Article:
Asia-Pacific equities rose broadly higher while the yen fell on Tuesday after the US Federal Reserve chair suggested he would move more aggressively to tackle inflation.
Hong Kong’s Hang Seng index rose as much as 2.4 per cent, Japan’s Topix climbed 1.4 per cent and Australia’s S&P/ASX closed 0.9 per cent higher, while in South Korea the Kospi gained 1 per cent.
In Japan, stocks were supported by a softening yen, which fell 0.8 per cent against the dollar to 120.30 to hit its weakest level in more than six years.
In China, the CSI 300 index of the biggest Shanghai- and Shenzhen-listed stocks lost 0.5 per cent.
The market had rallied last week after vice-premier Liu He made a rare intervention to emphasise the government’s support for the economy and capital markets.
“I would expect more transparency and less surprise around upcoming regulation, but also less actual regulation going forward — and, in general, policies that support growth and help the Chinese economy achieve its goal of a 5.5% growth rate,” said Kristina Hooper, chief global market strategist at US fund manager Invesco.
European futures pointed to a mixed start, with FTSE 100 contracts flat and the Euro Stoxx 50 futures down 0.4 per cent.
The moves came after the yield on the 10-year Treasury hit 2.3 per cent. The US government bond market is experiencing its worst month since 2016 after higher inflation forced the Fed to raise interest rates last week.
Fed chair Jay Powell on Monday emphasised the need for tighter monetary policy, after inflation soared to a 40-year high of 7.9 per cent last month.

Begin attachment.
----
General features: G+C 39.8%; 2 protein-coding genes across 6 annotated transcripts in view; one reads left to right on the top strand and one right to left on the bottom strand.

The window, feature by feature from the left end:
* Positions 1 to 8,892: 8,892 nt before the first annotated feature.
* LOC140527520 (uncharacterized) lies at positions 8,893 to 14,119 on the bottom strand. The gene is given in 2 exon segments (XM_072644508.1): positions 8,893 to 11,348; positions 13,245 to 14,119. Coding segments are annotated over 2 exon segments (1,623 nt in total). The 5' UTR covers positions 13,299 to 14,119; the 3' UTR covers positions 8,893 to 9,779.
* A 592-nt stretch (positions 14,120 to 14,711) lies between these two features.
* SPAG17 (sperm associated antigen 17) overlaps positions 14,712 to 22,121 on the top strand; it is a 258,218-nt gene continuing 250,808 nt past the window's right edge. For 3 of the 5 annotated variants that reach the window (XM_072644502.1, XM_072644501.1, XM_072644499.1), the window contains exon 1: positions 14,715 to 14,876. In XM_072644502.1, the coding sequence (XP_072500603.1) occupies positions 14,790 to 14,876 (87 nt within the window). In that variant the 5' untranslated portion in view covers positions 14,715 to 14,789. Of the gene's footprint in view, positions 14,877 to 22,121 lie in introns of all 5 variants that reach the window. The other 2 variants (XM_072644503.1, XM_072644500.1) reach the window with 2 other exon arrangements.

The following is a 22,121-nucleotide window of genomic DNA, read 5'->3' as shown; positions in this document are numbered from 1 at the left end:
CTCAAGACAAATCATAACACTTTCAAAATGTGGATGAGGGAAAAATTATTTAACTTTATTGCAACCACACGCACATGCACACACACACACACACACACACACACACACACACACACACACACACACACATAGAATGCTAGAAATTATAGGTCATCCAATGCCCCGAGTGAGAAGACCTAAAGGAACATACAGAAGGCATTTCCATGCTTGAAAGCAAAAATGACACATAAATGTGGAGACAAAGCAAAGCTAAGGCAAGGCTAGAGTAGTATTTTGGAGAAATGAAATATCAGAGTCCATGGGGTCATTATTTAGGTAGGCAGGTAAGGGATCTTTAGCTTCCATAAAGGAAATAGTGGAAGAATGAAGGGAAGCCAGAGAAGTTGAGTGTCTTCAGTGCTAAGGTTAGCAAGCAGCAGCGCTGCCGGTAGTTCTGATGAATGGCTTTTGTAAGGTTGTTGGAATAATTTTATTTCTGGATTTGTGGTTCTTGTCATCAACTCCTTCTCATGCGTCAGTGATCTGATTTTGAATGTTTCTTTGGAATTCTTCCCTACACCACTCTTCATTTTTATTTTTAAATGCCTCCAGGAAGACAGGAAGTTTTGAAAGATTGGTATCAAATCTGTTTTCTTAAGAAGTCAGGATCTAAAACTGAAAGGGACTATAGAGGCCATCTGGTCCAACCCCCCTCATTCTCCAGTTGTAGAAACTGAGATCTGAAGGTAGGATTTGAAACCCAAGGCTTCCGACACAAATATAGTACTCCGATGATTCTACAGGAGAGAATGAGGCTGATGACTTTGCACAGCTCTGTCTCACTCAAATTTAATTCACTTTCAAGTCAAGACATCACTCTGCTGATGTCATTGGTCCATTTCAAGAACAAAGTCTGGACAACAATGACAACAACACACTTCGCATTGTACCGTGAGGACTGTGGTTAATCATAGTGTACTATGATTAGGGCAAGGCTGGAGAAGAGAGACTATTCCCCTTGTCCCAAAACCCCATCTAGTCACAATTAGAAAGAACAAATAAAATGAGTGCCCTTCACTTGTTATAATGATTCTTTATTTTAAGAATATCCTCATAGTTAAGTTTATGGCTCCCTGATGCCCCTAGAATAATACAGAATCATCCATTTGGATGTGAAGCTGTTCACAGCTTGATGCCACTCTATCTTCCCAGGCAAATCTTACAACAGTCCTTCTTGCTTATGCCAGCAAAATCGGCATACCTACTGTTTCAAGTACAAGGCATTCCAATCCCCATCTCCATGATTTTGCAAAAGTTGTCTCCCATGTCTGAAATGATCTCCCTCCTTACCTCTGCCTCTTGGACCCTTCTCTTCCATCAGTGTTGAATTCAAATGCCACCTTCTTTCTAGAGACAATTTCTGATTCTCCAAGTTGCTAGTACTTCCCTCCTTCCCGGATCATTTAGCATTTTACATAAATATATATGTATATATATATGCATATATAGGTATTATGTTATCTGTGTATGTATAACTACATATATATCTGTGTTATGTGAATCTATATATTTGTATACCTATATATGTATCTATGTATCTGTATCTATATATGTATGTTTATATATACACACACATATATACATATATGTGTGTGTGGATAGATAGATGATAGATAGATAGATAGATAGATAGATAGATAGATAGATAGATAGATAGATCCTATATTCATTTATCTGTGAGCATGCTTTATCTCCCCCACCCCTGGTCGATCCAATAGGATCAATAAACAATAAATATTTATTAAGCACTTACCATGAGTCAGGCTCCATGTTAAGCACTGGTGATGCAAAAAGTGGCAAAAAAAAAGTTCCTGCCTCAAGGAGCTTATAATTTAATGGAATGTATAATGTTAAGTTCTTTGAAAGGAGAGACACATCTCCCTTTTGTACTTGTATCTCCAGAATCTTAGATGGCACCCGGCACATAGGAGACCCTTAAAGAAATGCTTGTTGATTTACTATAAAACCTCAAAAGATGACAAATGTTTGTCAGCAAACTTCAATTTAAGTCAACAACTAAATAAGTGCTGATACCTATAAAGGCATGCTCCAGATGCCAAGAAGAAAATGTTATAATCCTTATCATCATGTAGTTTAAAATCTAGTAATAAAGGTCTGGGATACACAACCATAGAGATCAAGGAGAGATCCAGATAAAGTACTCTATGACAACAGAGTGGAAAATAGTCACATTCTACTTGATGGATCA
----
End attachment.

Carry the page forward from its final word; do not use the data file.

He said the Fed needed to move “expeditiously” towards tighter monetary policy to confront an “extremely tight” labour market and “much too high” inflation.
US stocks also dropped following Powell’s comments but recovered most of their losses, with the S&P 500 index closing down less than 0.1 per cent for the day on Monday.
“The yield spread on the two-year and 10-year US Treasuries has compressed very substantially in recent months as the Fed has become more hawkish. If this yield spread were to go negative, it might indicate that a recession is in the cards,” Hooper added.
On Tuesday afternoon in Asia, the 10-year yield was trading at 2.33 per cent. Futures for the S&P 500 were down 0.3 per cent.
In commodity markets, international oil benchmark Brent crude rose 3.1 per cent to $119.22 a barrel. The invasion of Ukraine by Russia, the world’s second-largest supplier of oil, has driven global prices sharply higher.
Gold was little changed at $1,936.89 per ounce.
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Source: Financial Times